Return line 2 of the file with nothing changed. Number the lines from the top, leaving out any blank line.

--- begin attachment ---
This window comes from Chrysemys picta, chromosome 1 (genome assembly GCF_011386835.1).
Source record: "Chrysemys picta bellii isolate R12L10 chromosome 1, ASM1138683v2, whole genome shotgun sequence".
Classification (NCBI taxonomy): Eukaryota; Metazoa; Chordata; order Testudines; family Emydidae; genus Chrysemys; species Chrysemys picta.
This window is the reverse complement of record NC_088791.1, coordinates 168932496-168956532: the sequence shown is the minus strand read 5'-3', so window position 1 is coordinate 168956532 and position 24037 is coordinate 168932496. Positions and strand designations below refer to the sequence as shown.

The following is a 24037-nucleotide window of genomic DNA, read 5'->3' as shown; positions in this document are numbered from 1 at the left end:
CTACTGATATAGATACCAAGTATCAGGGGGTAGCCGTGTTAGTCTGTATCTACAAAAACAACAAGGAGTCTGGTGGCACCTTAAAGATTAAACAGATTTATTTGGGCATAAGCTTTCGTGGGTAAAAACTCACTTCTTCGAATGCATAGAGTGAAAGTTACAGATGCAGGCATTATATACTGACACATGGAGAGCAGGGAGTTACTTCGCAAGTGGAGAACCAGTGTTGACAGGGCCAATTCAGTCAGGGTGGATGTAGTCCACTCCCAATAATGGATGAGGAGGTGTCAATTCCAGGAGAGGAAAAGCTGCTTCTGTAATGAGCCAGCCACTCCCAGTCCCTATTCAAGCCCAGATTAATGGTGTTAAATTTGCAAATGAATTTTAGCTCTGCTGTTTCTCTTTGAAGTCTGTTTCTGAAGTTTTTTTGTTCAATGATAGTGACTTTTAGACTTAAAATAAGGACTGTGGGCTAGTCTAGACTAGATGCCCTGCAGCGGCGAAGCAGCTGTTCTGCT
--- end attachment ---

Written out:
Source record: "Chrysemys picta bellii isolate R12L10 chromosome 1, ASM1138683v2, whole genome shotgun sequence".